As before, a low symptomatic infection rate (50%) results in an essentially uncontrolled epidemic at this level of intervention. With an increase in the symptomatic proportion, greater delays are achievable, and the properties of the resistant strain begin to have a sizeable effect on timing. As Figure 4c) demonstrates, a ‘fit’ mutant arising at a high incidence rate dominates transmission relative to the controlled wild-type virus, resulting in an earlier onset but less explosive epidemic than observed in the absence of resistance. Conversely, an unfit strain with a high seeding rate is unable to propagate, effectively ‘immunising’ the population and thus further delaying the wild type outbreak associated with stockpile expiry.

### Strategic use of two drugs

We now consider ways in which two NAIs with distinct resistance profiles may be deployed in order to mitigate the deleterious effects of a high fitness/high seeding resistant strain on outbreak control. For continuity, we continue to deliver a combined treatment (40%) and prophylaxis (30%) regimen. A symptomatic fraction of 70% is assumed, as this allows the effects of different interventions to be most clearly demonstrated. The relative proportions of drugs in the stockpile are set at either 90/10% or 50/50%.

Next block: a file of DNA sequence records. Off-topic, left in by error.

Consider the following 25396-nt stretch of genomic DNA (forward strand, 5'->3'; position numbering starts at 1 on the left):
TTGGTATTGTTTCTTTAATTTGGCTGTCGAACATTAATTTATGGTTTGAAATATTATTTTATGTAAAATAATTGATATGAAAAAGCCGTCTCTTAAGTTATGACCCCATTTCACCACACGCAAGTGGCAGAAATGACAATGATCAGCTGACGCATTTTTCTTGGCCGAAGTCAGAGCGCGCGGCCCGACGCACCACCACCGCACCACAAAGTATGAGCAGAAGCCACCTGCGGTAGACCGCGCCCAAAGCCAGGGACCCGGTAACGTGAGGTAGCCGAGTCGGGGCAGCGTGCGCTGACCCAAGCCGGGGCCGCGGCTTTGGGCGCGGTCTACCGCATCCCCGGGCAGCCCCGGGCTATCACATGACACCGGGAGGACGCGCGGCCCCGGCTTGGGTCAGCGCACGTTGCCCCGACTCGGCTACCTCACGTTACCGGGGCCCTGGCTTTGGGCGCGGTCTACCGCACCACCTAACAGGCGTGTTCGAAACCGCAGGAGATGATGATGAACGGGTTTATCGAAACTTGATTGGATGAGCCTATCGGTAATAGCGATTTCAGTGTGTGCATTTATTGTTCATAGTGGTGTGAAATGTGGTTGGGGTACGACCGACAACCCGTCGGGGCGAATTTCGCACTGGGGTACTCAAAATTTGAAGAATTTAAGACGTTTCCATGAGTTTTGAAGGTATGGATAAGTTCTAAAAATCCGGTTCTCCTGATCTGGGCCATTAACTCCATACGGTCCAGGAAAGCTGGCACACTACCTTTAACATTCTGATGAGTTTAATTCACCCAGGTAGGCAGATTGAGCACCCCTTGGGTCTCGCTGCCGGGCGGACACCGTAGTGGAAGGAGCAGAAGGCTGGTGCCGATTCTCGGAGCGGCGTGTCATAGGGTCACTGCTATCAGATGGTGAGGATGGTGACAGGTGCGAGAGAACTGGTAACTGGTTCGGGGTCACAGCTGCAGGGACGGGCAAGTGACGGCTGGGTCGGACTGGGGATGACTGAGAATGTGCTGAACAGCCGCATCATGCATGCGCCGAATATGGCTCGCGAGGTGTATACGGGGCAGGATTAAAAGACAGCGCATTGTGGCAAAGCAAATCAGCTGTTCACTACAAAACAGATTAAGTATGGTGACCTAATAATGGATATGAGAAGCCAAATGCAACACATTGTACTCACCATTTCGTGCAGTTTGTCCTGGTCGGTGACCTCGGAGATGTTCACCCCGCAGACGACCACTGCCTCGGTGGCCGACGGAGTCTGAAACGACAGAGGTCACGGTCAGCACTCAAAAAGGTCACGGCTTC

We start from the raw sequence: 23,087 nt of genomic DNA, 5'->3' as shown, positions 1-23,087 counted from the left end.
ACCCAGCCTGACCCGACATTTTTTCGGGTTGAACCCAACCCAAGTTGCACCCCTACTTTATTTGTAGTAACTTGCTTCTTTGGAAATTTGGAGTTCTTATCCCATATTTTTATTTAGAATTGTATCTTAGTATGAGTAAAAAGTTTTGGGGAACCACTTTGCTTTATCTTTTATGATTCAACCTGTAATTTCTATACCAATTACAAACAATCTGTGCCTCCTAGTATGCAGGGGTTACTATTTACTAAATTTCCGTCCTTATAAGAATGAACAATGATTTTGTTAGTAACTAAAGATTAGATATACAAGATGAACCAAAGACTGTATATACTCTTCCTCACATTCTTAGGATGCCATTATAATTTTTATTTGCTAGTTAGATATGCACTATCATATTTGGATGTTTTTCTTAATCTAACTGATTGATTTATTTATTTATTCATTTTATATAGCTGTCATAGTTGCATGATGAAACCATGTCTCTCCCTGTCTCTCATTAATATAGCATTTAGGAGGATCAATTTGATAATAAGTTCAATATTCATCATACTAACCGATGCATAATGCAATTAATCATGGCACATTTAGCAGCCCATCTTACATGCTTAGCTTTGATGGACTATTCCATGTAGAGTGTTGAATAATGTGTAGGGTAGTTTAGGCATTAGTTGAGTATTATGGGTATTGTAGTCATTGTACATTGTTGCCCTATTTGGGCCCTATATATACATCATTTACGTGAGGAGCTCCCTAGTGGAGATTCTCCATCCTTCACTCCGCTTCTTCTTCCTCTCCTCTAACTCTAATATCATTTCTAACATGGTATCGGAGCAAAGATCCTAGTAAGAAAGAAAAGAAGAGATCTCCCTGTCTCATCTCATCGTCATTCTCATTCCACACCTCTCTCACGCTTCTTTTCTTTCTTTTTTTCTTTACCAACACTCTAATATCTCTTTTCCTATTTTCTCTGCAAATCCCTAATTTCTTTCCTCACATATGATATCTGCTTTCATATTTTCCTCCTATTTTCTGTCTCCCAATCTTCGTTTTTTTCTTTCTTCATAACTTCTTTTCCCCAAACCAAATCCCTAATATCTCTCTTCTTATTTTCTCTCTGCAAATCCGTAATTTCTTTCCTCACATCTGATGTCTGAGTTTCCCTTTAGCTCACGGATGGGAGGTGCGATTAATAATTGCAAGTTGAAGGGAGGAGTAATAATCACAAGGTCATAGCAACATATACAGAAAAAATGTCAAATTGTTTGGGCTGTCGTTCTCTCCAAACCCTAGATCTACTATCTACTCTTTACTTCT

#### Strategy 1: Random allocation.

Drugs are randomly distributed for either treatment or prophylaxis, as indicated, depending on the proportions of Drug 1 and 2 in the stockpile. With a 90/10% split, longer delays to *t*_{med} are achieved than in the one drug scenario (Figure 5a). Resistance to the drug in greater supply dominates the epidemic (Figure 6a) and multi-drug resistance is rare (Figure 7a). Where relative drug proportions are changed to 50/50%, a marginal increase in time to outbreak is achieved (Figure 5b), at the cost of more multi-drug resistance (Figure 7b).

a. Epidemic curves for no intervention (black), a single drug strategy (blue), a random allocation strategy (red) and a T&P strategy (green) for a 90/10 stockpile. The T&P strategy provides the longest time to median infection. b. As for Figure 5a but with a 50/50 stockpile.

a. Cumulative infections for a 90/10 stockpile. Colours as in Figure 5a. The solid line is total infections. The dotted line is resistant infections (single-drug and multi-drug resistant). All interventions result in a reduced attack rate. The T&P strategy has a measurably reduced proportion of resistant infections and thus, at stockpile expiry, the wild-type strain dominates, resulting in the highest overall attack rate (but the longest delay). b. As for Figure 6a but with a 50/50 stockpile.

a. Proportion of cumulative infections that are resistant for a 90/10 stockpile. Colours as in Figure 5a. Solid lines are all resistant strains (single-drug and multi-drug resistant). Dashed lines are multi-drug resistant strains only. Random allocation (red) is dominated by single-drug strain resistance. T&P (green) is dominated by multi-drug strain resistance, but as a proportion of all infections, there is less resistance overall. b. As for Figure 7a but for a 50/50 stockpile. Both random allocation (red) and T&P strategies (green) are dominated by multi-drug strain resistance. The T&P strategy has less resistance overall.